More than a few eyebrows were raised in the summer when it was announced that Renato Sanches, European football’s ‘Golden Boy’ award winner for 2016, would be joining perennial English Premier League strugglers Swansea in a season-long loan deal from Bayern Munich.

It was a move that was greeted with outright surprise in some quarters – why on earth would he trade life at the German champions for a basement battle in England?

After all, the 20-year-old was the toast of Euro 2016 after helping to guide Portugal to the title, and he was duly named the Young Player of the Tournament. Not bad for a teenager barely out of short trousers.

Bayern Munich had secured Sanches’ services prior to the European Championship, paying Benfica 35 million euros for the privilege, which seemed a bargain after the tournament. In a perfect world, the transfer would have been the catalyst for Sanches taking his game to the next level and becoming a global star.

But as we know, football doesn’t always pan out the way it’s supposed to.

The youngster enjoyed just six starts in the red-and-blue of Bayern Munich in the Bundesliga, and took to the field for just 201 minutes in their lengthy Champions League campaign as he struggled to nail down a regular starting berth in a squad packed with quality.

It was not the end of the world for a 20-year-old to not be playing every week; the worst fear for boy wonders is that they burn out prematurely. But for a young man who had the world at his feet in 2016, it was something of a fall from grace to be collecting splinters on the substitutes’ bench rather than medals and accolades.

To some extent, the switch to Swansea feels like a defining moment in Sanches’ career. It’s a new style of football to be mastered – the Premier League is rather more robust than the Bundesliga, and certainly less technical, and a strong campaign should see him climb the pecking order at Bayern on his return.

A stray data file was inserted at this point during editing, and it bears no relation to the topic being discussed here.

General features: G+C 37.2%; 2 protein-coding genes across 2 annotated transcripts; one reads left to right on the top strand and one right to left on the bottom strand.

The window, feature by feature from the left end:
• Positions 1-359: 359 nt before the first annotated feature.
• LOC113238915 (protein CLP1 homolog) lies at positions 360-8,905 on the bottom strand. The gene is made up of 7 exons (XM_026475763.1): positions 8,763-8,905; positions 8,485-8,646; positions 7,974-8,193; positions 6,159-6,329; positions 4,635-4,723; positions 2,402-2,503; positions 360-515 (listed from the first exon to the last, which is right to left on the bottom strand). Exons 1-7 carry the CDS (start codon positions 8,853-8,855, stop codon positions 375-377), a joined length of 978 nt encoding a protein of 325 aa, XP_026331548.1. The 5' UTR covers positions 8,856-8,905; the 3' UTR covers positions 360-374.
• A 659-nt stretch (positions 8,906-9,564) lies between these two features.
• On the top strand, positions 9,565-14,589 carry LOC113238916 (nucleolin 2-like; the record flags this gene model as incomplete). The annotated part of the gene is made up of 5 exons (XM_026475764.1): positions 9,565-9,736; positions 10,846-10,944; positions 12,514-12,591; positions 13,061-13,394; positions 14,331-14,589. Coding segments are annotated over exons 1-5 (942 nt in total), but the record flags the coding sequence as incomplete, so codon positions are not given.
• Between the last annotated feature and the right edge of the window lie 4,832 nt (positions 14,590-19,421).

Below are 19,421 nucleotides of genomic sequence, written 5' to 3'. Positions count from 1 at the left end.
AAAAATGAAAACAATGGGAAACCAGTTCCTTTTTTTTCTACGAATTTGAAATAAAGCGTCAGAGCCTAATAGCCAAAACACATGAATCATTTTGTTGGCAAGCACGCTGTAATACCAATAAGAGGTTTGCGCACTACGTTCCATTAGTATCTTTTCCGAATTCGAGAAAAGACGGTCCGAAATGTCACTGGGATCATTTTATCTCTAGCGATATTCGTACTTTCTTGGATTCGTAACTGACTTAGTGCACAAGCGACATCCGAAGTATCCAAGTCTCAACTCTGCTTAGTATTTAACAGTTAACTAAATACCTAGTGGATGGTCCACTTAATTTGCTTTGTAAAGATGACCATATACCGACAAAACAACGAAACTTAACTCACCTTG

Although, a less than agreeable season at the Swans will tarnish his previously burgeoning reputation further, and it is unsure where his career would go from that point forward.

So how has Sanches accustomed to life in Wales so far?

Swans Lacking Grace

Imagine the excitement in Swansea when it was announced that Euro 2016 winner Renato Sanches would be joining the club, albeit on a temporary basis.

This was a team that avoided relegation from England’s top flight by the skin of their teeth in 2016/17, so to get their hands on one of the beautiful game’s hottest properties must have come as something of a surprise for the Welsh faithful. This season, with a quarter of the campaign gone, Paul Clement’s side are as short as 10/11 for the drop and that’s short enough for bonus bets to come into play as a genuine alternative to a cash punt.

Replica shirts were sold, terrace chants were formulated, and the 20,000 or so in attendance at the Swans’ second home game of the season against Newcastle – Sanches’ debut in the white shirt – could be forgiven for the feelings of excited anticipation that they were experiencing.